7. Sausage casserole
Casseroles are often seen as the classic batch cooking recipe. Not only are they great for using up vegetables that need eating, but they’re also excellent for making sure you’re getting plenty of nutrients.
Aside from the veg, you can pad out casseroles with quinoa or cheese, your choice of protein (meat or veggie), and just about any ingredient that’s in your fridge.
The beauty of casseroles is their versatility. You can make creamy casseroles, spicy casseroles, lentil casseroles, tuna casseroles, bean casseroles, or chicken casseroles…it all comes down to what you want to eat (and what you have at home).
But a sausage casserole is rich, hearty, and packed with flavour – and pork sausages, chorizo, or veggies work equally well.
There are also endless ways to eat your casserole. If it’s a cold day, you can pair it with comforting mashed potato, crispy roast potatoes, or some warm crusty bread.
Alternatively, for something a bit lighter, serve it with salad, top with poached eggs, or stuff it into some pitta bread or tortillas. You could even chop the sausages up and use the casserole as a pasta sauce!
Why not try our very own sausage and bean casserole recipe?
8. Sheet-pan stir fry
A stir fry is often a dish you make when you’re in a rush and want to use up old vegetables – but making a sheet-pan stir fry can take this dish to the next level.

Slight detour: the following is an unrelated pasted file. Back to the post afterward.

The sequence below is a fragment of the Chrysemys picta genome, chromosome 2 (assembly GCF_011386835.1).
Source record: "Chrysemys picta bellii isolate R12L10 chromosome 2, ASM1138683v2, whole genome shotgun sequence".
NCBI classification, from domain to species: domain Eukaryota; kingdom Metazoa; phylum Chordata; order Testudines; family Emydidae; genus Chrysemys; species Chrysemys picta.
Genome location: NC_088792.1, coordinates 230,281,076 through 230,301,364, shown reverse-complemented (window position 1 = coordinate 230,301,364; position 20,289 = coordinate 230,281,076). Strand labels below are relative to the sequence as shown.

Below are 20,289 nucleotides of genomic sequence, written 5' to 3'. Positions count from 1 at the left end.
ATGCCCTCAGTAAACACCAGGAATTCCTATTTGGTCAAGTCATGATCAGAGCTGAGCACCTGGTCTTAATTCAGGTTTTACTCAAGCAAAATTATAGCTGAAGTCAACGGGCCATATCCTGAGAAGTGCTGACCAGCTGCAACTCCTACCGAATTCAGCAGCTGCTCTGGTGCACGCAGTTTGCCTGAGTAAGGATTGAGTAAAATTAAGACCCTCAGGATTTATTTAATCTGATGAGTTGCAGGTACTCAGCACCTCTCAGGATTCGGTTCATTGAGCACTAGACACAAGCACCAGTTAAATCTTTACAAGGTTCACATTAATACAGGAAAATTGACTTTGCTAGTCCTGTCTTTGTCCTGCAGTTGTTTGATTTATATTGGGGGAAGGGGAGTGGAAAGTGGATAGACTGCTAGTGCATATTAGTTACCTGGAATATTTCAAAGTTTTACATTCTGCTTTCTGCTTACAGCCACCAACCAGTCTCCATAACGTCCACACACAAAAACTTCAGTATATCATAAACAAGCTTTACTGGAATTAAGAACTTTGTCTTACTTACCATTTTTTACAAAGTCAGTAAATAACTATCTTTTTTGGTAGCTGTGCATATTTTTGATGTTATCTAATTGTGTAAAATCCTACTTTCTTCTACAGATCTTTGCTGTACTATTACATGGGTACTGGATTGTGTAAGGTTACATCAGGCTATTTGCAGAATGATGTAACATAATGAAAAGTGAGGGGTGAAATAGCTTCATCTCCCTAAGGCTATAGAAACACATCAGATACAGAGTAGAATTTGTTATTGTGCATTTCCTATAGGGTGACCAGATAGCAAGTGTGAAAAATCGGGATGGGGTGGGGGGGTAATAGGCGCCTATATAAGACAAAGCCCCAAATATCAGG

Roasting vegetables is a wonderful way to bring out their flavour, and it also means that after you’ve done the prep you can sit back and relax as your meal cooks.
To batch cook a sheet-pan stir fry, simply chop up some veg (broccoli, peppers, onions, carrots, and sugar snap peas work really well), mix with a sauce (homemade or shop-bought), add your choice of protein (such as chicken, beef, or tofu), then lay out on a pan and roast.
While any vegetables work, it’s worth bearing in mind that sugar snap peas and broccoli don’t take as long to roast.
Not only does this recipe mean you use less oil, but it also allows your vegetables to get crispy, roasted edges. You can serve the stir fry with noodles on day one and rice (or cauliflower rice) on day two. On later days, you can also add broth to it and make a noodle soup, or stuff it into a baguette to make a quick banh mi!
To make a sheet-pan stir fry, why not try this recipe from Gimme Some Oven?
As this article hopefully shows, batch cooking doesn’t have to be bland – and it certainly doesn’t mean having to eat the same meal for days on end! A good batch cooking recipe is enjoyable by itself, but is also versatile enough to adapt throughout the week, so you can look forward to sitting down to different meals most nights.
Creating big batch meals is also an easy way to make sure you eat tasty, healthy food all week – while saving plenty of time along the way.
From using the slow cooker to make a delicious bolognese that you can serve with pasta, rice, bread, or jacket potatoes (or even turn into a chilli!), to whipping up a simple fish stew that can be turned into a fish pie, fish cakes, or even fish tacos – the possibilities are endless!
For more time and money-saving meals, you might be interested in our articles; 18 healthy 30-minute meals and 10 money-saving recipes made from leftover foods. Or, head over to the food and drink section of our website.
Are you a fan of batch cooking? Or are you tempted to have a go at making some of these recipes? We’d love to hear from you in the comments below.